Stressed students enjoyed the feel-good factor as Sheffield University became the second nationwide to offer pet therapy.
Hundreds of undergraduates turned up to the pilot of a project where canine companions are petted to help improve general wellbeing and mood.
Labrador puppies training with the Guide Dog Association – as well as a therapy dog called Mouse which has been adopted by the university – were on hand to meet and greet the crowds at the pet therapy café.
Louise Knowles, head of the university’s counselling and psychological wellbeing service, said: “I expected about 20 or 30 students to come along, but we had more than 200 people.
“We ran out of feedback forms and there were queues all down the road.
“All the students said they felt less stressed after the event.
“One of our international students came up and said she had never petted a dog before, and had loved it. I was touched. Some students who have left pets at home also came.”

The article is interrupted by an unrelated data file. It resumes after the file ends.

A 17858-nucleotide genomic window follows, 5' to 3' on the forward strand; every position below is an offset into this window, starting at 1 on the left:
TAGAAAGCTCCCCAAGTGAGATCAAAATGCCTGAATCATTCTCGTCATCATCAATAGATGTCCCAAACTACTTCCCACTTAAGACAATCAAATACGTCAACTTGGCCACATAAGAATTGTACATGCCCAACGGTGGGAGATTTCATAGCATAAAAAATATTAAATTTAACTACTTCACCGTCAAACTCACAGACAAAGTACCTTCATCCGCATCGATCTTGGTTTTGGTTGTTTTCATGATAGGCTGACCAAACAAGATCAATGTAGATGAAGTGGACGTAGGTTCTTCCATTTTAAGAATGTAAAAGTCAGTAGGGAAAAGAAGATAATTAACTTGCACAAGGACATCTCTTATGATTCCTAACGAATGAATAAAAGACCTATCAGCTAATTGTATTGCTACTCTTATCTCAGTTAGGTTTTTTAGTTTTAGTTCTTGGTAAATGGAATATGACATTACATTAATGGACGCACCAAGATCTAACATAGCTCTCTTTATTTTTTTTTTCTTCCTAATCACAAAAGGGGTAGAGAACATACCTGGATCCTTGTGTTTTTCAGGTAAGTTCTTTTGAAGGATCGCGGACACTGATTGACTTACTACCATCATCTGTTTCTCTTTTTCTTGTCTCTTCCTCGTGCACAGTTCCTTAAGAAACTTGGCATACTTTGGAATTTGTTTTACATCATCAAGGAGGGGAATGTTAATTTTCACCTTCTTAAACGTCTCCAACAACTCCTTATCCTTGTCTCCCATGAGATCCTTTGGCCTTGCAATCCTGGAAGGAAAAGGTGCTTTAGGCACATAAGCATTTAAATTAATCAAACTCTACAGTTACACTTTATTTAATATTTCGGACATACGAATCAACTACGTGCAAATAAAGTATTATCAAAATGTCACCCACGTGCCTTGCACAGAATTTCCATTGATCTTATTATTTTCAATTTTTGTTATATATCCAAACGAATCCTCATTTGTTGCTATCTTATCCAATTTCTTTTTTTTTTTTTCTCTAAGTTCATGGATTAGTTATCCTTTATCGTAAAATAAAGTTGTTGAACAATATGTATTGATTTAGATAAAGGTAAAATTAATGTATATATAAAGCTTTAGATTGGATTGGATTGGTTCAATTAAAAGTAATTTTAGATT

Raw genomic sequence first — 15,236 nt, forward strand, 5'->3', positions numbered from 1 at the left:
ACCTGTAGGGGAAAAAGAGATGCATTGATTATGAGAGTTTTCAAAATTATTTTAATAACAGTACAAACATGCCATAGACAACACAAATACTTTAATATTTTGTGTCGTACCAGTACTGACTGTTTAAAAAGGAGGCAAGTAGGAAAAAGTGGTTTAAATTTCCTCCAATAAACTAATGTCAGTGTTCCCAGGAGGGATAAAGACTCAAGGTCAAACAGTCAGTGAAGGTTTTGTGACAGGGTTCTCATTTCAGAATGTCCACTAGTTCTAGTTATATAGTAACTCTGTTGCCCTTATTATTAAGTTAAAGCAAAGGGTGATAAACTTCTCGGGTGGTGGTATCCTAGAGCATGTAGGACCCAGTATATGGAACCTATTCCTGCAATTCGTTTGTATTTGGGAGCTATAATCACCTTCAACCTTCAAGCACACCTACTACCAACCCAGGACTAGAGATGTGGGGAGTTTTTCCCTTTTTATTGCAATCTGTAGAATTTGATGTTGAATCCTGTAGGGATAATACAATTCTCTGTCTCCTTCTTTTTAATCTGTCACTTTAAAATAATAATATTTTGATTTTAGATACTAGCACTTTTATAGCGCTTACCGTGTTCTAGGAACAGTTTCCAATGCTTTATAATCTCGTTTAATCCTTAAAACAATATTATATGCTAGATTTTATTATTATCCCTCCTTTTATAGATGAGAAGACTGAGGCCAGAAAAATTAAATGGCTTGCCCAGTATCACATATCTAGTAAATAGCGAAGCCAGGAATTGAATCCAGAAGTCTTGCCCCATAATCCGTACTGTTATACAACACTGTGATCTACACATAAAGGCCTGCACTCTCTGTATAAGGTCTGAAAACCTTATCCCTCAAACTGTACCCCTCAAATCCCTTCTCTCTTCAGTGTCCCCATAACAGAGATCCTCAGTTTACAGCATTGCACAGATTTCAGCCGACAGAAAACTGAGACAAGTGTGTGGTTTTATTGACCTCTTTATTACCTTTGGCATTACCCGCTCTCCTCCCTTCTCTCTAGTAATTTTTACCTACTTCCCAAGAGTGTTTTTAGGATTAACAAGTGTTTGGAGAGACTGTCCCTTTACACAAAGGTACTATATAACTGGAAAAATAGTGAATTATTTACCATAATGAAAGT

Animal-assisted therapy, which has also been used at Edinburgh University and is popular in American colleges, is said to reduce stress, blood pressure, isolation and boredom.
The Sheffield event, at the counselling service on Wilkinson Street, Broomhall, was held as part of university mental health day – and more are planned.
Students were also able to enjoy tea and cake.
Louise said: “There is evidence stroking animals reduces stress. It was of mutual benefit because the guide dogs need to be socialised.
“We are planning to run pet therapy again and also a laughter workshop.”